Scottish private sector companies increased their workforce numbers in October.
The rate of job creation in Scotland was the fastest in five months and the quickest seen of all the UK nations and regions.
That’s despite the latest Royal Bank of Scotland PMI (purchasing managers index) report signalling a second monthly deterioration in private sector activity during October.
The headline Scotland Business Activity Index — a measure of combined manufacturing and service sector output — fell to 46.5 from 49.3 in September, indicating the sharpest decline since November last year.
“Despite deteriorating business conditions, employment growth remained resilient across Scotland, thereby extending the current run of expansion to nine successive months,” said the report.
“Moreover, the rate of job creation quickened to a five-month high. The uptick was spurred by stronger growth in services employment and a fresh rise in across manufacturers.
“Firms reported successful recruitment of suitably skilled staff and the replacement of voluntary leavers.
“Scotland registered the strongest job creation across all 12 monitored regions and nations.”
The report added: “A solid decline in new orders was reported across the Scottish private sector in October. The rate of contraction quickened from September and was broadly in line with the UK trend.
“A high interest rate environment and rising economic uncertainty were said to have contributed towards the downtick in sales.
“While the Future Activity Index posted above the neutral 50.0 mark to indicate confidence surrounding output expectations over the year-ahead across Scotland’s private sector in October, the degree of optimism remained historically subdued and even weakened fractionally since September.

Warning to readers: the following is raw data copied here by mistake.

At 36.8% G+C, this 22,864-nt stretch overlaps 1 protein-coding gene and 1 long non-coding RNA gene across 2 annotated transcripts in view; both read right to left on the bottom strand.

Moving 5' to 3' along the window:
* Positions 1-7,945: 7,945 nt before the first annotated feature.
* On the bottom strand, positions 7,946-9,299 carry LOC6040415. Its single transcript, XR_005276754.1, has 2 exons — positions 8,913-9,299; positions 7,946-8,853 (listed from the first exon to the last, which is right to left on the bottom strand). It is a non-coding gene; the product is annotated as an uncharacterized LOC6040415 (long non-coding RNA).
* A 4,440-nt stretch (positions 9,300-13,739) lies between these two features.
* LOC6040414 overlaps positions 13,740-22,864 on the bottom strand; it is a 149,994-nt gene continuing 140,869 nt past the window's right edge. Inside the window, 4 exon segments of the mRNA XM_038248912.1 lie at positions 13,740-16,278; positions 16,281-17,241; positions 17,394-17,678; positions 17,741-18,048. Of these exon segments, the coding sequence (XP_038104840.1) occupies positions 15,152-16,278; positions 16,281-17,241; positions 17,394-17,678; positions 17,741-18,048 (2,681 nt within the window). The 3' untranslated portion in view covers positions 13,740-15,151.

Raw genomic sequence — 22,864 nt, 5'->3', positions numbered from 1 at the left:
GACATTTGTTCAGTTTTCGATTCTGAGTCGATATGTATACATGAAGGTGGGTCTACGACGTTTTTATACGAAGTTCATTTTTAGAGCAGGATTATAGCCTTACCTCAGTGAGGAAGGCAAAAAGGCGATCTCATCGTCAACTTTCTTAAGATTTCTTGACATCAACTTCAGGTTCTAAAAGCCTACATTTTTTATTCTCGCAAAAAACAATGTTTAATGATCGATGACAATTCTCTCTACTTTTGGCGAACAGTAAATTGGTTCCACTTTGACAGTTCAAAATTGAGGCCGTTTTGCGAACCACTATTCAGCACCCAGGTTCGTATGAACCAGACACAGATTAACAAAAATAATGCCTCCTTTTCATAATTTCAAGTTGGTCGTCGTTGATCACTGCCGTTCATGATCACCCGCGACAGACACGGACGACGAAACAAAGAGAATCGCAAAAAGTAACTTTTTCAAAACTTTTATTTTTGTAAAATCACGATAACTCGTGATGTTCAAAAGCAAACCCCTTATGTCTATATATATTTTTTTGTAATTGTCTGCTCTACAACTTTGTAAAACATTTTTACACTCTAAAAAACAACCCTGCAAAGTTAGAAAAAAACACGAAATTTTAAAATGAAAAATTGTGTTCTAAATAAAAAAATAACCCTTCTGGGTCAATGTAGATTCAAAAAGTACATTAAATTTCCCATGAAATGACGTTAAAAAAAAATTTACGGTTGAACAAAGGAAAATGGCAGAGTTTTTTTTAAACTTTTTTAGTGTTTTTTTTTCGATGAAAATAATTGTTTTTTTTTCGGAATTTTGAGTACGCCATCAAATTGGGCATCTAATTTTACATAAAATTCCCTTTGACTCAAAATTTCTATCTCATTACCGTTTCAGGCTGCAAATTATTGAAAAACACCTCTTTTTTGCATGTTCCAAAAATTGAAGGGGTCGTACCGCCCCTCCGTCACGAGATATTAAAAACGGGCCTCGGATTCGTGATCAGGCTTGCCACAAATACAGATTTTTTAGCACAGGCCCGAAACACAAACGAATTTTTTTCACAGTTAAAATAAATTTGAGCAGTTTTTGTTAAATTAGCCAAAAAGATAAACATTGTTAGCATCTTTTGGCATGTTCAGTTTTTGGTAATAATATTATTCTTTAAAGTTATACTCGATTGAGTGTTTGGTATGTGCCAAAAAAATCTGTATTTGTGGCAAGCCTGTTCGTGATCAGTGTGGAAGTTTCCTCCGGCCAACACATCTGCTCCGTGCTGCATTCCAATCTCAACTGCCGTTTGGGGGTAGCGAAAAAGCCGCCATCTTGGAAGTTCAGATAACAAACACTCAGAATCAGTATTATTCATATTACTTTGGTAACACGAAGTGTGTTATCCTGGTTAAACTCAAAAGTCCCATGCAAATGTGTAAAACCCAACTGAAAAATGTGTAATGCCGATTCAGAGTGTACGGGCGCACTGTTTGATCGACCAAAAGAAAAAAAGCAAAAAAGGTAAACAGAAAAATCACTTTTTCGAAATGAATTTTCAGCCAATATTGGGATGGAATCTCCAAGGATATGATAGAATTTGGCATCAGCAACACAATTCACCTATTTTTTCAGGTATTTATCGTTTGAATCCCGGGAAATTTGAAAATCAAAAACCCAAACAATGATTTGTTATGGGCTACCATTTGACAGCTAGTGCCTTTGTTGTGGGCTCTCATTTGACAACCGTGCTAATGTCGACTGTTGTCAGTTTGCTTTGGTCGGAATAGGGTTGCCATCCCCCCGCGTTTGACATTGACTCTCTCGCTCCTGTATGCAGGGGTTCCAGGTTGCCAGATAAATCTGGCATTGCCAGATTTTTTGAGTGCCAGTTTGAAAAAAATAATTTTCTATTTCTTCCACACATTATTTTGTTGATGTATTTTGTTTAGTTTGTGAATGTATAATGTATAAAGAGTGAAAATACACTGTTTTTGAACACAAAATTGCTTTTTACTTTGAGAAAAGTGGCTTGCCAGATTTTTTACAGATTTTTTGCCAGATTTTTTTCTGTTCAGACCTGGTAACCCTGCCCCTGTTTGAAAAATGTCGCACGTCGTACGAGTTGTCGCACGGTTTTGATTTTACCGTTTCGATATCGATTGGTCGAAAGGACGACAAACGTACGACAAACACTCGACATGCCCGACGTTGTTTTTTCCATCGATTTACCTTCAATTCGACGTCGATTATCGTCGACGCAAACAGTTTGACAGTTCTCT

“Brexit, the ongoing war in Ukraine, rising energy prices and the current slowdown in the economy all heavily weighed on expectations.”
Judith Cruickshank, Chair, Scotland Board, Royal Bank of Scotland, said: “With demand taking a step back over the last couple of months, the Scottish private sector displayed further weakness at the start of the final quarter.
“Spurred by sharper declines across both the manufacturing and services sector, business activity dropped at an accelerated pace in October.
“The downturn was the most pronounced in 11 months. Nonetheless, waning demand helped to assuage inflationary pressures, which were much weaker than this time last year.
“That said, rising costs for raw materials and renewed pressure from rising global prices meant that cost burdens, and in turn selling prices, still rose at historically elevated rates.
“However, employment trends remained resilient, with workforce numbers rising at the quickest pace in five months.”